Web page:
The Nether is a powerful and disturbing look at ethics and freedom
THE NETHER by Jennifer Haley (Coal Mine Theatre/Studio 180). At the Coal Mine (1454 Danforth). Runs to November 4. $42.50..
THE NETHER by Jennifer Haley (Coal Mine Theatre/Studio 180). At the Coal Mine (1454 Danforth). Runs to November 4. $42.50. coalminetheatre.com. See listing. Rating: NNNN
The title The Nether brings to mind some hellish underworld, or the phrase the nether regions, a euphemism for ones genitals. Its also a location in a wildly popular world-building video game.
All three of these definitions play into American playwright Jennifer Haleys powerful and deeply disturbing look at ethics and freedom in a near-futuristic society that seems frighteningly close to becoming real.
Haley has fashioned the play as a mystery. A detective named Morris (Katherine Cullen) interrogates the patrician-looking Sims (David Storch) who goes by the nickname Papa, but whose real name is obviously an allusion to the life simulation game about a world hes created in which men who fantasize about doing things to young girls can, at least online, act on their impulses.
Papas virtual world resembles something from the Victorian era, in which men are elegantly suited and the girls especially Papas favourite, named Iris (Hannah Levinson) wear frilly frocks with their hair in ringlets.
Among the patrons of this online universe are Doyle (Robert Persichini), whos addicted to the site and, in a storyline straight out of Black Mirror, is considering living in it forever, and newcomer Woodnut (Mark McGrinder), who seems very curious about Iris.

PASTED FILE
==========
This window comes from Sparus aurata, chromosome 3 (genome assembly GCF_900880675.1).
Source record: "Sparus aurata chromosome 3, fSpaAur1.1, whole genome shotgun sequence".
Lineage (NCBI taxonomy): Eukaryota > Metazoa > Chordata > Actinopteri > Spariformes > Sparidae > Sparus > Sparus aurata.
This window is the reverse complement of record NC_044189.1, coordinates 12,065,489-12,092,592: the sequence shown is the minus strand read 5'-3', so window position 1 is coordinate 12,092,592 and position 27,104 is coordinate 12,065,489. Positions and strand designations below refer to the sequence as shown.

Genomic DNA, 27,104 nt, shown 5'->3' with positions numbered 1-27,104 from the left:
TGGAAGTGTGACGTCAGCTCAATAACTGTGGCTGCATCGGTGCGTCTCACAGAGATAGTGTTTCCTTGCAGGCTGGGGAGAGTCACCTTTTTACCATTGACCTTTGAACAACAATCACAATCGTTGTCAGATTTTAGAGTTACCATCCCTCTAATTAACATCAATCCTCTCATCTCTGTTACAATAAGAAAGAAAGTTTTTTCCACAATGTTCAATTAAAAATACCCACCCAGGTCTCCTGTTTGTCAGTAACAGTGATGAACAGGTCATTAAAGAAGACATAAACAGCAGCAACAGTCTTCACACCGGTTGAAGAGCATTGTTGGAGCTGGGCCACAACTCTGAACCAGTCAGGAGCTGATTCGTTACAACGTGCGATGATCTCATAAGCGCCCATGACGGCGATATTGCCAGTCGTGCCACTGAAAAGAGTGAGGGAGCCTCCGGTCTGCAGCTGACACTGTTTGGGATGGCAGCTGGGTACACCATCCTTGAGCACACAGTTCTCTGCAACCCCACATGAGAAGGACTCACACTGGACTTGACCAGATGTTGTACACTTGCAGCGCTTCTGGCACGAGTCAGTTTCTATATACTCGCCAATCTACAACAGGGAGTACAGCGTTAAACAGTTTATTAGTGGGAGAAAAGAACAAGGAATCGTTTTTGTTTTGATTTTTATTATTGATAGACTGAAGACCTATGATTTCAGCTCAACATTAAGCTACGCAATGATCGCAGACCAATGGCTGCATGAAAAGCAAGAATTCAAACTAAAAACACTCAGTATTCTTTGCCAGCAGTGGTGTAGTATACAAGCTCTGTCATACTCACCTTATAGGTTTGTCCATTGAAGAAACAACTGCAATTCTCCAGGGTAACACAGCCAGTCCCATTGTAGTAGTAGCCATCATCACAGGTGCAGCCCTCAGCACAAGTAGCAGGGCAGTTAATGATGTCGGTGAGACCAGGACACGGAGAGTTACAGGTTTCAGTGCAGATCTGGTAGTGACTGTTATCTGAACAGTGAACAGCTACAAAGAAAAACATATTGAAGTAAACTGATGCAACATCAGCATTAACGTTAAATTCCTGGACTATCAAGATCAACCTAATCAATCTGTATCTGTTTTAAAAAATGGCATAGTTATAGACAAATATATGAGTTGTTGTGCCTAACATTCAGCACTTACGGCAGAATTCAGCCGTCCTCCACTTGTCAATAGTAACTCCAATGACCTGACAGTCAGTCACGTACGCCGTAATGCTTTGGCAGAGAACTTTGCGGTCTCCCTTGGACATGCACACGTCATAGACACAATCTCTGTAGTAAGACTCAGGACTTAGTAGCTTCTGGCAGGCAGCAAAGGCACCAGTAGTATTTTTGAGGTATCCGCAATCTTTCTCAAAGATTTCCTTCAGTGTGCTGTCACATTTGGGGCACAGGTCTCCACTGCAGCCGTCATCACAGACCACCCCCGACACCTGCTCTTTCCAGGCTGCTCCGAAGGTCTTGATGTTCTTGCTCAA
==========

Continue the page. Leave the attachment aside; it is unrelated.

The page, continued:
The police subplot is the weakest part of the show, and the commanding Cullen initially doesnt get to show much range in the role, which is essentially filling in backstory about both the present-day and virtual worlds and barking out commands.
The strength of this production lies in the moral questions at its centre, and in Peter Pasyks masterful direction.
Under Pasyk, the design team make both worlds vivid. The dystopian real-life setting is rendered downstage with inky blacks and intimate spotlights. The way electronic devices are booted up and down is given a memorable jolt by Richard Ferens sound design.
The fantasy realm, however, is a jewel box of a world straight out of Lewis Carroll (quoted in the plays program), with Nick Bottomleys projection designs, Patrick Lavenders sets and lighting, Michelle Bohns costumes and Ferens music making the place hyper real.
Its to the actors credit that all the characters are sympathetic, even while theyre about to do something horrible (nothing explicit is shown onstage, but much is implied). Special mention goes to Storch, whose entrepreneur is tragically conflicted, and Levinson, who in a trio of stage roles this year (Fun Home, The Preposterous Predicament Of Polly Peel) has shown a range and intelligence that actors three times her age never achieve.
Keep in mind that the show comes with a content warning. As the woman next to me exclaimed before one reveal: Oh. My. God. No. What stronger proof of a works haunting, visceral power?